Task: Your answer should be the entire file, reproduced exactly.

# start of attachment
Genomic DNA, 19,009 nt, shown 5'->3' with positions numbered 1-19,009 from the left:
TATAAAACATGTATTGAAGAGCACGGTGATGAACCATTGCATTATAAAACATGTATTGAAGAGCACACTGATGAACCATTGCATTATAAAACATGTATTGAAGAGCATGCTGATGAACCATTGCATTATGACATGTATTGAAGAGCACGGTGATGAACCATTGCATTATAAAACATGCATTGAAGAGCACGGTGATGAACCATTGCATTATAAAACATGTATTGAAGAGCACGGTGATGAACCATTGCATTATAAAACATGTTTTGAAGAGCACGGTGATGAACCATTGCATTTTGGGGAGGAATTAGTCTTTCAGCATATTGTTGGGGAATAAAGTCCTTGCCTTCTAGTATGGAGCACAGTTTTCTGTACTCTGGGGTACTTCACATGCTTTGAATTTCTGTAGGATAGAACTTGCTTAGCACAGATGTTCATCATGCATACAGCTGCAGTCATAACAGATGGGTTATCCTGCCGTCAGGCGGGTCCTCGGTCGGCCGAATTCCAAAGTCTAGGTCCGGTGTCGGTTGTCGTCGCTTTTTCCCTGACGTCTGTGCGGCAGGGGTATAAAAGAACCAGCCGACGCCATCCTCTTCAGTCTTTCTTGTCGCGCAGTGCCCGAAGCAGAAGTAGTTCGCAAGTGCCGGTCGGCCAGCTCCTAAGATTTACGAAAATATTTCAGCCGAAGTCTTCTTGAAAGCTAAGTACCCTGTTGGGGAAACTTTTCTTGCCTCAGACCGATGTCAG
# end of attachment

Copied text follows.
Genomic DNA, 19,009 nt, shown 5'->3' with positions numbered 1-19,009 from the left:
TATAAAACATGTATTGAAGAGCACGGTGATGAACCATTGCATTATAAAACATGTATTGAAGAGCACACTGATGAACCATTGCATTATAAAACATGTATTGAAGAGCATGCTGATGAACCATTGCATTATGACATGTATTGAAGAGCACGGTGATGAACCATTGCATTATAAAACATGCATTGAAGAGCACGGTGATGAACCATTGCATTATAAAACATGTATTGAAGAGCACGGTGATGAACCATTGCATTATAAAACATGTTTTGAAGAGCACGGTGATGAACCATTGCATTTTGGGGAGGAATTAGTCTTTCAGCATATTGTTGGGGAATAAAGTCCTTGCCTTCTAGTATGGAGCACAGTTTTCTGTACTCTGGGGTACTTCACATGCTTTGAATTTCTGTAGGATAGAACTTGCTTAGCACAGATGTTCATCATGCATACAGCTGCAGTCATAACAGATGGGTTATCCTGCCGTCAGGCGGGTCCTCGGTCGGCCGAATTCCAAAGTCTAGGTCCGGTGTCGGTTGTCGTCGCTTTTTCCCTGACGTCTGTGCGGCAGGGGTATAAAAGAACCAGCCGACGCCATCCTCTTCAGTCTTTCTTGTCGCGCAGTGCCCGAAGCAGAAGTAGTTCGCAAGTGCCGGTCGGCCAGCTCCTAAGATTTACGAAAATATTTCAGCCGAAGTCTTCTTGAAAGCTAAGTACCCTGTTGGGGAAACTTTTCTTGCCTCAGACCGATGTCAG